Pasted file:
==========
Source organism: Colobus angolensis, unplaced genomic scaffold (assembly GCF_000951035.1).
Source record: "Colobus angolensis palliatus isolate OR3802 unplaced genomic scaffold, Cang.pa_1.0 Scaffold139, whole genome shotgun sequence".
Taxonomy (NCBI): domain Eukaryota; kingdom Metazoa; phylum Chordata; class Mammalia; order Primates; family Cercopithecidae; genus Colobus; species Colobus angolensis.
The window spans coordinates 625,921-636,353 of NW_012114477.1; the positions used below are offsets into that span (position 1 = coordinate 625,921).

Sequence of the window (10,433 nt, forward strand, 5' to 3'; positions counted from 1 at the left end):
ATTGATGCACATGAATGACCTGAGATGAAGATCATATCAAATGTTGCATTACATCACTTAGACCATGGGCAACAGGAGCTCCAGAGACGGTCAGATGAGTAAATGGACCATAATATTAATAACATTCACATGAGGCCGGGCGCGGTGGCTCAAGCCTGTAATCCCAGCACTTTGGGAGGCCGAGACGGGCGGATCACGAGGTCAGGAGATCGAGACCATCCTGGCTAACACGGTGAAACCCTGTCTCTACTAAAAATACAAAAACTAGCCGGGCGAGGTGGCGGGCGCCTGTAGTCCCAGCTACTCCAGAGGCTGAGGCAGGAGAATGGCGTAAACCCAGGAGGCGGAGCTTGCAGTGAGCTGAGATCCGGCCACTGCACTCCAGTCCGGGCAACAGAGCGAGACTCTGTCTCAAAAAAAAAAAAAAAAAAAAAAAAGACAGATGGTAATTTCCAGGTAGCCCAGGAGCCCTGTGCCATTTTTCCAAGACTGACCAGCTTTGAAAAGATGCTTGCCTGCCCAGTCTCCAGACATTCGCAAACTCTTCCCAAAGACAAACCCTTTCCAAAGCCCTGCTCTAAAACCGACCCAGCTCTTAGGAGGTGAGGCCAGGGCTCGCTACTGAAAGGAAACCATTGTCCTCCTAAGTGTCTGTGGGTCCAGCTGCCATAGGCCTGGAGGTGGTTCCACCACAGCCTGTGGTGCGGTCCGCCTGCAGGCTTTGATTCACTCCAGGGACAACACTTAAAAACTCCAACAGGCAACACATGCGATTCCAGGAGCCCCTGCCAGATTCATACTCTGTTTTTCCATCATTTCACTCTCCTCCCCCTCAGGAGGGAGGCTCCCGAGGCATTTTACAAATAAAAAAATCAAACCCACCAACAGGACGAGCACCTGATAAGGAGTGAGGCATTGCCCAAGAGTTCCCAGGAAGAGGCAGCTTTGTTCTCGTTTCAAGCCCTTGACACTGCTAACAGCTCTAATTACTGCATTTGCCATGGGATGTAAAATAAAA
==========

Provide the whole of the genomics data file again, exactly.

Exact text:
Source organism: Colobus angolensis, unplaced genomic scaffold (assembly GCF_000951035.1).
Source record: "Colobus angolensis palliatus isolate OR3802 unplaced genomic scaffold, Cang.pa_1.0 Scaffold139, whole genome shotgun sequence".
Taxonomy (NCBI): domain Eukaryota; kingdom Metazoa; phylum Chordata; class Mammalia; order Primates; family Cercopithecidae; genus Colobus; species Colobus angolensis.
The window spans coordinates 625,921-636,353 of NW_012114477.1; the positions used below are offsets into that span (position 1 = coordinate 625,921).

Sequence of the window (10,433 nt, forward strand, 5' to 3'; positions counted from 1 at the left end):
ATTGATGCACATGAATGACCTGAGATGAAGATCATATCAAATGTTGCATTACATCACTTAGACCATGGGCAACAGGAGCTCCAGAGACGGTCAGATGAGTAAATGGACCATAATATTAATAACATTCACATGAGGCCGGGCGCGGTGGCTCAAGCCTGTAATCCCAGCACTTTGGGAGGCCGAGACGGGCGGATCACGAGGTCAGGAGATCGAGACCATCCTGGCTAACACGGTGAAACCCTGTCTCTACTAAAAATACAAAAACTAGCCGGGCGAGGTGGCGGGCGCCTGTAGTCCCAGCTACTCCAGAGGCTGAGGCAGGAGAATGGCGTAAACCCAGGAGGCGGAGCTTGCAGTGAGCTGAGATCCGGCCACTGCACTCCAGTCCGGGCAACAGAGCGAGACTCTGTCTCAAAAAAAAAAAAAAAAAAAAAAAAGACAGATGGTAATTTCCAGGTAGCCCAGGAGCCCTGTGCCATTTTTCCAAGACTGACCAGCTTTGAAAAGATGCTTGCCTGCCCAGTCTCCAGACATTCGCAAACTCTTCCCAAAGACAAACCCTTTCCAAAGCCCTGCTCTAAAACCGACCCAGCTCTTAGGAGGTGAGGCCAGGGCTCGCTACTGAAAGGAAACCATTGTCCTCCTAAGTGTCTGTGGGTCCAGCTGCCATAGGCCTGGAGGTGGTTCCACCACAGCCTGTGGTGCGGTCCGCCTGCAGGCTTTGATTCACTCCAGGGACAACACTTAAAAACTCCAACAGGCAACACATGCGATTCCAGGAGCCCCTGCCAGATTCATACTCTGTTTTTCCATCATTTCACTCTCCTCCCCCTCAGGAGGGAGGCTCCCGAGGCATTTTACAAATAAAAAAATCAAACCCACCAACAGGACGAGCACCTGATAAGGAGTGAGGCATTGCCCAAGAGTTCCCAGGAAGAGGCAGCTTTGTTCTCGTTTCAAGCCCTTGACACTGCTAACAGCTCTAATTACTGCATTTGCCATGGGATGTAAAATAAAA